Particularly through the 1980s and 1990s, the Mourises were well known in animation circles for their offbeat, evolving animations of cutouts, overlays, and multiple images. “Mouris’s collage animations are set apart by their singularly zany, playful style,” read a homage in The Dartmouth newspaper, of the university of the same name. “Many of his most popular works feature strands of ordinary, even mundane dialogue that contrast with clever and colorful images used to illustrate the story.”
But few people ever saw the works that Frank Mouris created at Yale University that enabled him and Caroline Mouris to attain convincing levels of craft and vision in Frank Film.
Mouris laid the groundwork for his career in short films he made while a graduate student at Yale’s School of Art and Architecture. Now, three of those films that are in the possession of Yale’s Film Study Center – a fourth is likely to join them soon – have just been guaranteed preservation through a grant from the National Film Preservation Foundation.
The three are: Chemical Architecture, Quick Dream, and You’re Not Real Pretty But You’re Mine. The US Congress created the NFPF in 1996 as a charitable affiliate of the National Film Preservation Board of the Library of Congress. Since then, it has provided preservation support to some 300 institutions and preserved more than 2,200 films through grants and collaborative projects.
Among its activities, the Board recommends each year 25 films worthy of being added to the National Film Registry on the grounds that they are “culturally, historically, or aesthetically” worthy of perpetual preservation. In 1996, Frank Film was placed on the Registry.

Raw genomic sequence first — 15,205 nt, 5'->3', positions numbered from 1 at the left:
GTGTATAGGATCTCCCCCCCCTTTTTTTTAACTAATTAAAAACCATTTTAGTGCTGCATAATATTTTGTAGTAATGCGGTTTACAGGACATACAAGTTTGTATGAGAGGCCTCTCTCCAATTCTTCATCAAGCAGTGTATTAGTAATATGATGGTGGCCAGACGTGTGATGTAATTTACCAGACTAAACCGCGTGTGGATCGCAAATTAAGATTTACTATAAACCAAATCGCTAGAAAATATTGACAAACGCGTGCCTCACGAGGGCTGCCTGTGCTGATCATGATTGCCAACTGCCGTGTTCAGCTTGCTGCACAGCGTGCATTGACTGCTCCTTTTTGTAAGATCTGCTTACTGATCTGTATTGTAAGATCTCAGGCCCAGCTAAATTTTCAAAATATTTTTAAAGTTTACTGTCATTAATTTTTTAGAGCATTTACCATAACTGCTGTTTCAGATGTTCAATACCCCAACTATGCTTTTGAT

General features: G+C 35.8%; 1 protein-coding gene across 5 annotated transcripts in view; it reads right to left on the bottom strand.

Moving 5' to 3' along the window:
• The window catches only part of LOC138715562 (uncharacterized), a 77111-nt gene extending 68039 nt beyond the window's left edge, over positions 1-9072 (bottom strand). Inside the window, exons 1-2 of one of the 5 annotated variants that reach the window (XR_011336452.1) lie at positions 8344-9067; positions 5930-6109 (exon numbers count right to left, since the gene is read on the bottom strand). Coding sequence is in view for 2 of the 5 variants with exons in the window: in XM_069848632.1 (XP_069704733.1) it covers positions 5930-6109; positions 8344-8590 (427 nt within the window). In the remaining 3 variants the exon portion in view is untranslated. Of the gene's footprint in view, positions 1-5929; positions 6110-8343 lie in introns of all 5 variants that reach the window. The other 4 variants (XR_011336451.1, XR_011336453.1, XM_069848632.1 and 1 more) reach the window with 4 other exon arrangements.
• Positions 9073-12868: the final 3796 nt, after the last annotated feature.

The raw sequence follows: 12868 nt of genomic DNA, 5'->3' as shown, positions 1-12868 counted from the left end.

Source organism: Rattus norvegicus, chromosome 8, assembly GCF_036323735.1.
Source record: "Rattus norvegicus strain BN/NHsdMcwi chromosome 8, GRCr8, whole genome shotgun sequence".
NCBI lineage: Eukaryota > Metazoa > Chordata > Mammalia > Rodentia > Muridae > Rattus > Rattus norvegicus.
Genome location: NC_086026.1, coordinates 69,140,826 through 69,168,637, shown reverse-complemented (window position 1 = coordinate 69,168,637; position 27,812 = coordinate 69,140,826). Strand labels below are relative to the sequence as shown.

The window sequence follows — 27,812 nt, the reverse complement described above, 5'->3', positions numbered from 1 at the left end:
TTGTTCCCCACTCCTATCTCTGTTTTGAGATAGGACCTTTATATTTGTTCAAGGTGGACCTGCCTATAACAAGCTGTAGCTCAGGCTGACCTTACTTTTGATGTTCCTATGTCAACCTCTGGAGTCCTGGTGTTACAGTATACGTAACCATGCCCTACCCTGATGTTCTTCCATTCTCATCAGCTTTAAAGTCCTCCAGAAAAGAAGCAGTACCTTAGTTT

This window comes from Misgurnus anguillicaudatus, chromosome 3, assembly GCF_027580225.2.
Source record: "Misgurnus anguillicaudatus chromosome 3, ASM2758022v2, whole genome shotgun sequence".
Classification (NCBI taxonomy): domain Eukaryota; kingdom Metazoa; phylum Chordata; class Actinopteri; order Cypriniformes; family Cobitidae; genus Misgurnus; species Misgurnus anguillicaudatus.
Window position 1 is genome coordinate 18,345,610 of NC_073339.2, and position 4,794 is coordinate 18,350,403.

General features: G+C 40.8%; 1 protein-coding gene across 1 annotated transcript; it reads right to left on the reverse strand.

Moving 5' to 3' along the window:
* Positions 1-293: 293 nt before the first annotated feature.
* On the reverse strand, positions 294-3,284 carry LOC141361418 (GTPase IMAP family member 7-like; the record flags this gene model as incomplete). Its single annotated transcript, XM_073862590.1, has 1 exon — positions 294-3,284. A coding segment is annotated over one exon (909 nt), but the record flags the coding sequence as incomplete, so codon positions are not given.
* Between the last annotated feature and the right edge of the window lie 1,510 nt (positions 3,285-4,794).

Brian Meacham has been gathering work by Yale film-makers – past and present faculty members and graduate and undergraduate students — since becoming two years ago the Archive and Special Collections Manager at Yale’s Film Study Center, which proposed the preservation of the Mouris films to the NFPF. While previously working at the Academy Film Archive in Los Angeles, Meacham says, he met Frank Mouris at a film gathering: “I was familiar with Frank Film, and that day Frank screened Coney,” his 1975 stop-motion portrait of Coney Park. When Meacham asked if Yale could look after anything Mouris had made at Yale, “he was immediately enthusiastic, and told me he had all the originals of a number of films me made here,“ says Meacham, who traveled to the Mourises’ home in upstate New York and received a donation of the original elements of the graduate-school films in return for conservation and preservation.